Last night the Bankers’ Association responded to calls from the Reserve Bank and the Financial Markets Authority (FMA) to provide them with evidence of how New Zealand’s banking culture and conduct is different from what has been revealed by the Australian Royal Commission into financial services industry misconduct.
In a letter to the regulators, the Association set out the regulatory and other market differences between New Zealand and Australia, and the initiatives the industry is currently working on to maintain public trust and confidence in the New Zealand banking sector.
“We believe we have a strong banking culture in New Zealand. We fully accept we need to back up that position with proof, and we’re happy to work openly and constructively with our regulators to do that,” says New Zealand Bankers’ Association chief executive Karen Scott-Howman.
Some banks have already taken steps to address issues raised by the Royal Commission.
In addition to individual banks providing assurances to regulators on their own business practices, the industry is committed to continuous improvement. We have set out the following initiatives in our letter to the regulators:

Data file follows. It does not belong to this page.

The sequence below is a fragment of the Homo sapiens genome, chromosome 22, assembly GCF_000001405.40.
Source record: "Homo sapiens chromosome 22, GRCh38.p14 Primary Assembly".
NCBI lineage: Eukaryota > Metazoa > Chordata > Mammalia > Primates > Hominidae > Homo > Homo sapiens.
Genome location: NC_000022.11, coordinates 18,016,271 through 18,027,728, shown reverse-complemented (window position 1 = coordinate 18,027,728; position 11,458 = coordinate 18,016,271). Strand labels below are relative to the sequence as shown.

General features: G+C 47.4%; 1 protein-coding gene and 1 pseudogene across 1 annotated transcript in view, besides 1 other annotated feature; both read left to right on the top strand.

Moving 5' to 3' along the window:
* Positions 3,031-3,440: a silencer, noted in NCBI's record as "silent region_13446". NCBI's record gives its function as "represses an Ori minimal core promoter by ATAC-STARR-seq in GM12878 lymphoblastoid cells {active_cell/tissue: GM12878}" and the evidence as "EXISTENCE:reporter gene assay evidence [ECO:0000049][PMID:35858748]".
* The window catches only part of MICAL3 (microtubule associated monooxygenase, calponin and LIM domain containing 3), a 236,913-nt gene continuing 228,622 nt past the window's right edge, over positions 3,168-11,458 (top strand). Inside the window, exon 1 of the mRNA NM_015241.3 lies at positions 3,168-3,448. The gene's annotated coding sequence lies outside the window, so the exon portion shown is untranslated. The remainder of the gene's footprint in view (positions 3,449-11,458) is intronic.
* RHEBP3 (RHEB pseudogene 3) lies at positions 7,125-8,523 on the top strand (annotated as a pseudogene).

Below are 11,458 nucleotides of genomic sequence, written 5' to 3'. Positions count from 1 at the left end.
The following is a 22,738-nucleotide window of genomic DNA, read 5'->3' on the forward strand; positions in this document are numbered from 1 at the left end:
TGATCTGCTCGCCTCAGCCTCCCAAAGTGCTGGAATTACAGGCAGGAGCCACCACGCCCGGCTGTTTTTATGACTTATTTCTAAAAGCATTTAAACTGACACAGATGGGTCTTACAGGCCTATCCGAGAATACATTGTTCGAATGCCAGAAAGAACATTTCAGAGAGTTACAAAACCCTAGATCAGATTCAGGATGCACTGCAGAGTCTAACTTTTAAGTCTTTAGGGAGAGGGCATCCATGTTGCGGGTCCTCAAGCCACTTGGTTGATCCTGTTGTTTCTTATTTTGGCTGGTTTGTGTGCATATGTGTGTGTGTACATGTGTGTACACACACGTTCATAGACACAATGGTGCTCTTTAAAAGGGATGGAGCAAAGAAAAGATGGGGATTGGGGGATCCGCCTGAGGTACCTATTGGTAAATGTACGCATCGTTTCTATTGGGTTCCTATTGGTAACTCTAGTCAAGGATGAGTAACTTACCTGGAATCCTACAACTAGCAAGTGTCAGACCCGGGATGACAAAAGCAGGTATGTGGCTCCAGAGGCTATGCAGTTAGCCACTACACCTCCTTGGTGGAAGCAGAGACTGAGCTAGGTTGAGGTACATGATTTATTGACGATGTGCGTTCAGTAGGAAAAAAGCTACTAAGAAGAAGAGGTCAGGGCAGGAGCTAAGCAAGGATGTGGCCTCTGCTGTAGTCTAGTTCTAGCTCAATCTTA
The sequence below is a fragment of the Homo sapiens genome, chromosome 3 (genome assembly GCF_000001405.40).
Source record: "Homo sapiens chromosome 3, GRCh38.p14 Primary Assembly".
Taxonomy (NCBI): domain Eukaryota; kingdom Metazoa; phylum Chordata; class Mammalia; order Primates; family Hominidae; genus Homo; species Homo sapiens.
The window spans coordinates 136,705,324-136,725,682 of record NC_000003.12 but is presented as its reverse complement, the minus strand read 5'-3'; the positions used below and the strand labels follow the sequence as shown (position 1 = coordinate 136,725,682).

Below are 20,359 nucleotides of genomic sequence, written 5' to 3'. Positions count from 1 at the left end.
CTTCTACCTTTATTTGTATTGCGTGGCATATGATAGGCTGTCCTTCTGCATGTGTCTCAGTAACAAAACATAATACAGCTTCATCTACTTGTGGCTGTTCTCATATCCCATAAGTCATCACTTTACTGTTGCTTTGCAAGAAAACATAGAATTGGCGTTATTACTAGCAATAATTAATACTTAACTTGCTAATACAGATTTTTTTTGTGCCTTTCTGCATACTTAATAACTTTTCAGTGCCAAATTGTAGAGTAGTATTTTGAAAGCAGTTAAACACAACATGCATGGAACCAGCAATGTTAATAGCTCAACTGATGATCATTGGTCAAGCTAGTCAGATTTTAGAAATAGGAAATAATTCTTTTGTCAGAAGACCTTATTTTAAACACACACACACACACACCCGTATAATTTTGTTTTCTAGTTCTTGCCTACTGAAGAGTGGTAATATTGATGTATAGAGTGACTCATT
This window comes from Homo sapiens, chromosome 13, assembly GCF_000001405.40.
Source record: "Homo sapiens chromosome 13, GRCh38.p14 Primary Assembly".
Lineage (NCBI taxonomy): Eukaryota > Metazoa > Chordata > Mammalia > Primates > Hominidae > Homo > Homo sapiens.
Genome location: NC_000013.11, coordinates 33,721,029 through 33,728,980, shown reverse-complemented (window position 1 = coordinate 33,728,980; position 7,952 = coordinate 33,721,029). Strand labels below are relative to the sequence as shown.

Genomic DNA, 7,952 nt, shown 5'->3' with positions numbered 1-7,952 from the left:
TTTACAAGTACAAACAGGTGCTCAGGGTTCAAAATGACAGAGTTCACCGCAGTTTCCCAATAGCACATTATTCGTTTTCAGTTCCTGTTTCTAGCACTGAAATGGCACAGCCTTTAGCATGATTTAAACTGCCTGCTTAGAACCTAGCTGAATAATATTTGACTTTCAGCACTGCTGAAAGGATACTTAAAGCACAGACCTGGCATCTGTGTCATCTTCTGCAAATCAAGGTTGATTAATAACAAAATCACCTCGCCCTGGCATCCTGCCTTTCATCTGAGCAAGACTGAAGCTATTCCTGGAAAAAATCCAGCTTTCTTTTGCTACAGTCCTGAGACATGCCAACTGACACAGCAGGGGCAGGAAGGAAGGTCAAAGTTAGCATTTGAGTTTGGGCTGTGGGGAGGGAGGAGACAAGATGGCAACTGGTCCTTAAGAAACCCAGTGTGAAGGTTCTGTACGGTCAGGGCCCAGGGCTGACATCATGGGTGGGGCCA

- Consider adopting an industry-wide whistleblowers’ standard to ensure there are clear processes and safeguards for employees to raise conduct issues
- Work with government agencies to establish a ‘bad conduct’ register to allow effective reporting of employee conduct that falls below community expectations
- Finalise a new edition of the Code of Banking Practice that better communicates banks’ existing customer commitments
- Consider how to further change their remuneration policies to ensure retail staff no longer receive incentives based directly on sales performance
- Consider how to provide further funding to regulators to ensure they can carry out their functions most effectively
- Provide the Banking Ombudsman with further information on banks’ internal dispute resolution schemes, to help ensure they are leading to good customer outcomes.
The letter to the Reserve Bank and the FMA is available here.